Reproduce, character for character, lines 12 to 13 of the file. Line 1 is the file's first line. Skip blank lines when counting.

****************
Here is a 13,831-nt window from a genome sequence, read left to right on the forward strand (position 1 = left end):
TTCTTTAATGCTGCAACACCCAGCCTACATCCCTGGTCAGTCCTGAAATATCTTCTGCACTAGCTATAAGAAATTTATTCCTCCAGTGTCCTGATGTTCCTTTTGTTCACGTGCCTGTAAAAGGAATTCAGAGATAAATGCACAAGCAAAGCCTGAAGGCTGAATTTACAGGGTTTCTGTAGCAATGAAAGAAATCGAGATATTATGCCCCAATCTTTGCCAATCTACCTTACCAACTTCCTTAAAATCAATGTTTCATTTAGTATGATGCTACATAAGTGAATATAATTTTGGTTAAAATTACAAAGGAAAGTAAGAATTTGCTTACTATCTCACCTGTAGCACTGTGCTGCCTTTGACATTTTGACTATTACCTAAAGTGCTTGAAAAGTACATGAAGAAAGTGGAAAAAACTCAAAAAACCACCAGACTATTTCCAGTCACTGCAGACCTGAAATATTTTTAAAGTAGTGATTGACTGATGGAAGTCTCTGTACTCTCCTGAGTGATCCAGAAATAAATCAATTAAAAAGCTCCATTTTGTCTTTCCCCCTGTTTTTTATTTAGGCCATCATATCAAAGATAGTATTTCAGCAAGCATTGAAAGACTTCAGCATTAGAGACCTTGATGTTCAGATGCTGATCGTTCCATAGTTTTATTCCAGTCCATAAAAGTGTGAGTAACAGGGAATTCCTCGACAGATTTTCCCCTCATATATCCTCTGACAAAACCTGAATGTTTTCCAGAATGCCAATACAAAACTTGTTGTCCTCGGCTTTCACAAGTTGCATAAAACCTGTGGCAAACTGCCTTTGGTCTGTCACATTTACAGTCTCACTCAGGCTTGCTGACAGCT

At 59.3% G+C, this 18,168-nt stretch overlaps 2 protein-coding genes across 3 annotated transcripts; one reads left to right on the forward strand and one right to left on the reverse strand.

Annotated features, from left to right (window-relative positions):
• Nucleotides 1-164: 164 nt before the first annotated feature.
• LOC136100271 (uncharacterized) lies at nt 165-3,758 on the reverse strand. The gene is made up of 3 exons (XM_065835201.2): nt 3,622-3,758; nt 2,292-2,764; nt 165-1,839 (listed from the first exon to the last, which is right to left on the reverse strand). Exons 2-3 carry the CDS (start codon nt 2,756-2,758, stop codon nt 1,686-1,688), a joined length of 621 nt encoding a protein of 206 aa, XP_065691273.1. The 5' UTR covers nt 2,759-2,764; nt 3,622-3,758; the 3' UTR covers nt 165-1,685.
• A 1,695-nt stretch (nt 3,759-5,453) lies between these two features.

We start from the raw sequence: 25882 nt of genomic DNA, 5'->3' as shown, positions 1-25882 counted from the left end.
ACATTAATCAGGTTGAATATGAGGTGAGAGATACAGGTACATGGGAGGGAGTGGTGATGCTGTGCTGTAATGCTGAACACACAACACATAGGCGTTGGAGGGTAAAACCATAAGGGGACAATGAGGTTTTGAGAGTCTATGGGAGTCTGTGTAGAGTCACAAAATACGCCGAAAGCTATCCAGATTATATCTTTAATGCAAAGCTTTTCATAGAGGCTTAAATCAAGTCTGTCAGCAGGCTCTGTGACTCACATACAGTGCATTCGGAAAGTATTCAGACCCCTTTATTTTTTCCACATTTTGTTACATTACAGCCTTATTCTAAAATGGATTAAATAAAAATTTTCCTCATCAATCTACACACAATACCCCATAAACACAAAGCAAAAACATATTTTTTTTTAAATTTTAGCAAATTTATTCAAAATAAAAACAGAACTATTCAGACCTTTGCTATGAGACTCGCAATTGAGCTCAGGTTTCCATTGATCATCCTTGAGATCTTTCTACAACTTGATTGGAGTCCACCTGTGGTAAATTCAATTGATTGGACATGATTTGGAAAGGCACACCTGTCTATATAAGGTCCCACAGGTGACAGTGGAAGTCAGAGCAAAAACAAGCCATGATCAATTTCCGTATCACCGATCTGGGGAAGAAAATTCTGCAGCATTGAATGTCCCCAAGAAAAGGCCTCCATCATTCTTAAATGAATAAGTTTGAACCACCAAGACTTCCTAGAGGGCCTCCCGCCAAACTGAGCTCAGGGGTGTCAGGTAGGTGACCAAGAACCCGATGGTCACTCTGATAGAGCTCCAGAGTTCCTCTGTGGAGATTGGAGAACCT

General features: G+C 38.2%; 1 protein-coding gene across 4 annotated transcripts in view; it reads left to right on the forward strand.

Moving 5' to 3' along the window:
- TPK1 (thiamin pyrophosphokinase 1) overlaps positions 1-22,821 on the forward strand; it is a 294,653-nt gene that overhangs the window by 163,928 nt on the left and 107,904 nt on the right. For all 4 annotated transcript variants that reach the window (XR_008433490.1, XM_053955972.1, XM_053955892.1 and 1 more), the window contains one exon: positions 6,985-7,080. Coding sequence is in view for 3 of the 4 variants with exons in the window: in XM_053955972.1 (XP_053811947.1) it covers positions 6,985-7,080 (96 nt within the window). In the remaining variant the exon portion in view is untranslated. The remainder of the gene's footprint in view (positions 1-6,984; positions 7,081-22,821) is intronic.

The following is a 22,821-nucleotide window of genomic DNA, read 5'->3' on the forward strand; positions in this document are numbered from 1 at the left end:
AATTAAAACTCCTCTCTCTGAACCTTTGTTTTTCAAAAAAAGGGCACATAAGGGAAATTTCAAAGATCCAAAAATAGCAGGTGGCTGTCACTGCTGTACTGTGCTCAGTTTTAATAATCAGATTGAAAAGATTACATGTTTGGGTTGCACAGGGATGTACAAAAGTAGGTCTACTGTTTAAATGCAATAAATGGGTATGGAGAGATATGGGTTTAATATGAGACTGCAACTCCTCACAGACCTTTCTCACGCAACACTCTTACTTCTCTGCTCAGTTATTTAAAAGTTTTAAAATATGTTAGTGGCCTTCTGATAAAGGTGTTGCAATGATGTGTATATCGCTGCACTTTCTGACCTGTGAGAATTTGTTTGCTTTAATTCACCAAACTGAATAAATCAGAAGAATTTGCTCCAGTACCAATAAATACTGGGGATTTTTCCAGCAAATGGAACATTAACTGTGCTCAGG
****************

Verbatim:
- TPK1 (thiamin pyrophosphokinase 1) overlaps positions 1-22,821 on the forward strand; it is a 294,653-nt gene that overhangs the window by 163,928 nt on the left and 107,904 nt on the right. For all 4 annotated transcript variants that reach the window (XR_008433490.1, XM_053955972.1, XM_053955892.1 and 1 more), the window contains one exon: positions 6,985-7,080. Coding sequence is in view for 3 of the 4 variants with exons in the window: in XM_053955972.1 (XP_053811947.1) it covers positions 6,985-7,080 (96 nt within the window). In the remaining variant the exon portion in view is untranslated. The remainder of the gene's footprint in view (positions 1-6,984; positions 7,081-22,821) is intronic.

The following is a 22,821-nucleotide window of genomic DNA, read 5'->3' on the forward strand; positions in this document are numbered from 1 at the left end: